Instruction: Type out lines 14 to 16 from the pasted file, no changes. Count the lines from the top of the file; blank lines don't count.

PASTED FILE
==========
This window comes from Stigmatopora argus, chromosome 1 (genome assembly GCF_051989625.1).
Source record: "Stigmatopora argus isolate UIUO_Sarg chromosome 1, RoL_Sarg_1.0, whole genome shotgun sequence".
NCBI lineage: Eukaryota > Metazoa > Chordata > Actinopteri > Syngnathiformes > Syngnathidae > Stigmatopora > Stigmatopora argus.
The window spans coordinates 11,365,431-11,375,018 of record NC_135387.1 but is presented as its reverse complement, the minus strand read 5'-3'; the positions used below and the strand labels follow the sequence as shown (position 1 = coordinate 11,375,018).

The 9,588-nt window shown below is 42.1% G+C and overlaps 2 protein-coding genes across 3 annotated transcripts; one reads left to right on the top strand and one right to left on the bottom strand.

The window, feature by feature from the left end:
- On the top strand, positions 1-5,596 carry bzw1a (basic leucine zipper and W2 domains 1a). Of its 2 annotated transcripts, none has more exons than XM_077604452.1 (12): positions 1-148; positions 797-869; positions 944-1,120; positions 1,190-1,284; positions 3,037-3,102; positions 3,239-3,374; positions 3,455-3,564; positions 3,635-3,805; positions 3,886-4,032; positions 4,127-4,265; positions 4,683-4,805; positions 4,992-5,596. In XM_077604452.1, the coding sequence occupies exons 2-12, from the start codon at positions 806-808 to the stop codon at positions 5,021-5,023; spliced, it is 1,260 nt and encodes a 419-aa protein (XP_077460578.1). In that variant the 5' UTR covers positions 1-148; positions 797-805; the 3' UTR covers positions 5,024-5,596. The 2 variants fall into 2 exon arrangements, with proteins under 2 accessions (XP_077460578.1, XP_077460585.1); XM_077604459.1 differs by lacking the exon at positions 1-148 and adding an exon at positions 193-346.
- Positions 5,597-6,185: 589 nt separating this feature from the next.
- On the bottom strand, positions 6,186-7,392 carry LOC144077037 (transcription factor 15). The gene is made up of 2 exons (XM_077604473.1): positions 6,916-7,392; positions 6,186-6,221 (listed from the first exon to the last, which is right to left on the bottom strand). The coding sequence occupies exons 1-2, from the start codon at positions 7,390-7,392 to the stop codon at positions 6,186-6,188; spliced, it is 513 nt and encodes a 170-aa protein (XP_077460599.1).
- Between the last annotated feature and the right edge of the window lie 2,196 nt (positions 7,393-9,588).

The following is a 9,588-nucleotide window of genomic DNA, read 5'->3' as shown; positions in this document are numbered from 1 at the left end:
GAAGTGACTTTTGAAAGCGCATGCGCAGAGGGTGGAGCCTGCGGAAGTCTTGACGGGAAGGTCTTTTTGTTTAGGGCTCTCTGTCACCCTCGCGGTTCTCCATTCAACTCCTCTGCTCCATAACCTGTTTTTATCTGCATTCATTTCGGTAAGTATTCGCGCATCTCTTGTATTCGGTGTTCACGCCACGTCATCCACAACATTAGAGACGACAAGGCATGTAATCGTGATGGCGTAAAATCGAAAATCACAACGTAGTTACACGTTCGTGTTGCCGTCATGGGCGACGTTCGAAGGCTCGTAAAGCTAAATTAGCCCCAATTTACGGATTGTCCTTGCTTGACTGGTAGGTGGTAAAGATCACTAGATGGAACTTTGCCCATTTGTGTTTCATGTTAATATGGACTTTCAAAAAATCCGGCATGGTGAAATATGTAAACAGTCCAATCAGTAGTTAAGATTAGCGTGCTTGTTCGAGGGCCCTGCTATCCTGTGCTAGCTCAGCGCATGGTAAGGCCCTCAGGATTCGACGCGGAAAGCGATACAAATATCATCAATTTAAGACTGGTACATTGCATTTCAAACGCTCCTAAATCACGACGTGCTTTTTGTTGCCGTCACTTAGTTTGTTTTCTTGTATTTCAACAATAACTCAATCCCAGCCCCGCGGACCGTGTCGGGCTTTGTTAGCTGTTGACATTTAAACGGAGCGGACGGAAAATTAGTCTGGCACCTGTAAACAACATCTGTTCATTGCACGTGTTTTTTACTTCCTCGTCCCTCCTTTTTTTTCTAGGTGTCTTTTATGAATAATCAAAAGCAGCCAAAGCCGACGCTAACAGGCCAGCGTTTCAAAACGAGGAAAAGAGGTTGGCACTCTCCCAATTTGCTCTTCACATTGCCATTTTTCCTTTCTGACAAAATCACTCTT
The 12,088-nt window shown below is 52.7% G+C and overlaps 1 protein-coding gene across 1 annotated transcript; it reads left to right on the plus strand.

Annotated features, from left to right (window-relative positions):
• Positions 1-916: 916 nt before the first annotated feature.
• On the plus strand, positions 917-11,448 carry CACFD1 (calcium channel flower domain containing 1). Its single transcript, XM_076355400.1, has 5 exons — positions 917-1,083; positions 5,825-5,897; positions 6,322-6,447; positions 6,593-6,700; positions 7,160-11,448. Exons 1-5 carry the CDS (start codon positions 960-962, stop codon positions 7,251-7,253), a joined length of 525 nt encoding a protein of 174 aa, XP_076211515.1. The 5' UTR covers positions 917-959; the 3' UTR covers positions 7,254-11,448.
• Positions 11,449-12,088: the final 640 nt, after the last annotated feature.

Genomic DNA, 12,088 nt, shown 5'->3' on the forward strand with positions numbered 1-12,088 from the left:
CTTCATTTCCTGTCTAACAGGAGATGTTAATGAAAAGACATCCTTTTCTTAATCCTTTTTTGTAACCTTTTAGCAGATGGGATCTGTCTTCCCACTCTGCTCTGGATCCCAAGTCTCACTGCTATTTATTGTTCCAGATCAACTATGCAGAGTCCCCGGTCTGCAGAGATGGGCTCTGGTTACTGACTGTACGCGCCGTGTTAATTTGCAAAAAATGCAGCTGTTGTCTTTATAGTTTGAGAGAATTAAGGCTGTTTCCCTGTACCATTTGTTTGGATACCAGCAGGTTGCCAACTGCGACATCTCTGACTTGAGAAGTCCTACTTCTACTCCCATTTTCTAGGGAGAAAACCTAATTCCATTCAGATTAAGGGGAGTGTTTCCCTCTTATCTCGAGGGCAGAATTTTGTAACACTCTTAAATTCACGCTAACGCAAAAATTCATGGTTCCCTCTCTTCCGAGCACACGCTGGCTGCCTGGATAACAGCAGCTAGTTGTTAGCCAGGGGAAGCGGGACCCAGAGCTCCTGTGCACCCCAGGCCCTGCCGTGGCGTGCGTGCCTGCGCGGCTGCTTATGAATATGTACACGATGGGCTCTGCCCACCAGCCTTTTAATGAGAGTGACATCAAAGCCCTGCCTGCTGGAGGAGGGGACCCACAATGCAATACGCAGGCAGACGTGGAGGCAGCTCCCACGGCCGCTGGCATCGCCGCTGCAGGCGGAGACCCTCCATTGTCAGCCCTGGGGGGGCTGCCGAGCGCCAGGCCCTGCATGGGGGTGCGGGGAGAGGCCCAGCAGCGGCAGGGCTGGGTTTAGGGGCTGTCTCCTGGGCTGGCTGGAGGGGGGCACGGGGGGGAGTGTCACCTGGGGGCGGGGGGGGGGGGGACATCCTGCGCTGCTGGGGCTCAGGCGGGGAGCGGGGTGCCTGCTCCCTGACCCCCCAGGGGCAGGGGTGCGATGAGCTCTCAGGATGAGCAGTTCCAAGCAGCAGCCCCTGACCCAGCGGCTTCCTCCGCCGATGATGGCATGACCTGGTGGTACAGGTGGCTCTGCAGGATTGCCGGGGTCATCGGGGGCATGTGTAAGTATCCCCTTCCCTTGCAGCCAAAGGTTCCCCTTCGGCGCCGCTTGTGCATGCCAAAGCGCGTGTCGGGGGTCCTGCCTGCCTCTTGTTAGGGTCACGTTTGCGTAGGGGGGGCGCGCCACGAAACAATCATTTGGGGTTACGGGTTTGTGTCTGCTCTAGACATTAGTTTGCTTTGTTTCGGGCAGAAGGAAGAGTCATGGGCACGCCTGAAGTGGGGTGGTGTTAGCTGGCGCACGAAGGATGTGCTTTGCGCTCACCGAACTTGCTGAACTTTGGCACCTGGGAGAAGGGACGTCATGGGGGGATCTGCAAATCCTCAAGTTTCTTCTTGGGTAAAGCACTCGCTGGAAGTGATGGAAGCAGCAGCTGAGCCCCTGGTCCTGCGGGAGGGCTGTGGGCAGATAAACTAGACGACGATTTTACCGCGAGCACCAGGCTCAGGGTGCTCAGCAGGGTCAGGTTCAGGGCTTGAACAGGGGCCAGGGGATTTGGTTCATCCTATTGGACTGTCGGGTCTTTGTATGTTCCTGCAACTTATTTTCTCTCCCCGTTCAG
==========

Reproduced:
Annotated features, from left to right (window-relative positions):
• Positions 1-916: 916 nt before the first annotated feature.
• On the plus strand, positions 917-11,448 carry CACFD1 (calcium channel flower domain containing 1). Its single transcript, XM_076355400.1, has 5 exons — positions 917-1,083; positions 5,825-5,897; positions 6,322-6,447; positions 6,593-6,700; positions 7,160-11,448. Exons 1-5 carry the CDS (start codon positions 960-962, stop codon positions 7,251-7,253), a joined length of 525 nt encoding a protein of 174 aa, XP_076211515.1. The 5' UTR covers positions 917-959; the 3' UTR covers positions 7,254-11,448.